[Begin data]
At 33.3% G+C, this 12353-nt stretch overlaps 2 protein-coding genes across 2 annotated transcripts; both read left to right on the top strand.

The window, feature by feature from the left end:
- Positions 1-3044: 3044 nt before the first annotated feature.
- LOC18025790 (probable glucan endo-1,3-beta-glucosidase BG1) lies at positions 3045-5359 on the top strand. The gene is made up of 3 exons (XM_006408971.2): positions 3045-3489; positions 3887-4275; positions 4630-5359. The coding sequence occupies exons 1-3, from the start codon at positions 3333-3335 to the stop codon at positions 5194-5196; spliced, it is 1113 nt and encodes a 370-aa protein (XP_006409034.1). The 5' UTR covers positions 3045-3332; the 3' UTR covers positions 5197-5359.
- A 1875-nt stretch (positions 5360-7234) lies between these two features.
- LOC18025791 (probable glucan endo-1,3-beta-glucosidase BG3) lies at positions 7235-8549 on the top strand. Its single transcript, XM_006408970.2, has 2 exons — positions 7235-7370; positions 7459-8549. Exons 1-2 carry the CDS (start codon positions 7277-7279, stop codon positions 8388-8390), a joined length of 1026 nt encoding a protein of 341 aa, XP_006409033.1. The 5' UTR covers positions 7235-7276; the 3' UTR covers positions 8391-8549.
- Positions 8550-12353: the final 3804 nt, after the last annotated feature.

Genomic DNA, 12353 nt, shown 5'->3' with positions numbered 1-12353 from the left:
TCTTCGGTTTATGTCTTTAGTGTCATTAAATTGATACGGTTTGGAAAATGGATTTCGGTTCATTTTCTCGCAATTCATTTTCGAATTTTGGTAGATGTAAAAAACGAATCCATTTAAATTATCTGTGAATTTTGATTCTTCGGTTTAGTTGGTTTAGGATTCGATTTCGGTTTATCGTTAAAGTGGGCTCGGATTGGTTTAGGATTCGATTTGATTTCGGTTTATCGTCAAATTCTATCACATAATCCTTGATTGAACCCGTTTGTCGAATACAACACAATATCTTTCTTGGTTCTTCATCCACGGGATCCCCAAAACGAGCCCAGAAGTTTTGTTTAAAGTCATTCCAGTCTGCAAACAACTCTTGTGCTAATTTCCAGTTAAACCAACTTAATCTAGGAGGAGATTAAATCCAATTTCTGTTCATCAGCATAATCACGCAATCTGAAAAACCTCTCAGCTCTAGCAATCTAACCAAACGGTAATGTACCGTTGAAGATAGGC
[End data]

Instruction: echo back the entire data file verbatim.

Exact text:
At 33.3% G+C, this 12353-nt stretch overlaps 2 protein-coding genes across 2 annotated transcripts; both read left to right on the top strand.

The window, feature by feature from the left end:
- Positions 1-3044: 3044 nt before the first annotated feature.
- LOC18025790 (probable glucan endo-1,3-beta-glucosidase BG1) lies at positions 3045-5359 on the top strand. The gene is made up of 3 exons (XM_006408971.2): positions 3045-3489; positions 3887-4275; positions 4630-5359. The coding sequence occupies exons 1-3, from the start codon at positions 3333-3335 to the stop codon at positions 5194-5196; spliced, it is 1113 nt and encodes a 370-aa protein (XP_006409034.1). The 5' UTR covers positions 3045-3332; the 3' UTR covers positions 5197-5359.
- A 1875-nt stretch (positions 5360-7234) lies between these two features.
- LOC18025791 (probable glucan endo-1,3-beta-glucosidase BG3) lies at positions 7235-8549 on the top strand. Its single transcript, XM_006408970.2, has 2 exons — positions 7235-7370; positions 7459-8549. Exons 1-2 carry the CDS (start codon positions 7277-7279, stop codon positions 8388-8390), a joined length of 1026 nt encoding a protein of 341 aa, XP_006409033.1. The 5' UTR covers positions 7235-7276; the 3' UTR covers positions 8391-8549.
- Positions 8550-12353: the final 3804 nt, after the last annotated feature.

Genomic DNA, 12353 nt, shown 5'->3' with positions numbered 1-12353 from the left:
TCTTCGGTTTATGTCTTTAGTGTCATTAAATTGATACGGTTTGGAAAATGGATTTCGGTTCATTTTCTCGCAATTCATTTTCGAATTTTGGTAGATGTAAAAAACGAATCCATTTAAATTATCTGTGAATTTTGATTCTTCGGTTTAGTTGGTTTAGGATTCGATTTCGGTTTATCGTTAAAGTGGGCTCGGATTGGTTTAGGATTCGATTTGATTTCGGTTTATCGTCAAATTCTATCACATAATCCTTGATTGAACCCGTTTGTCGAATACAACACAATATCTTTCTTGGTTCTTCATCCACGGGATCCCCAAAACGAGCCCAGAAGTTTTGTTTAAAGTCATTCCAGTCTGCAAACAACTCTTGTGCTAATTTCCAGTTAAACCAACTTAATCTAGGAGGAGATTAAATCCAATTTCTGTTCATCAGCATAATCACGCAATCTGAAAAACCTCTCAGCTCTAGCAATCTAACCAAACGGTAATGTACCGTTGAAGATAGGC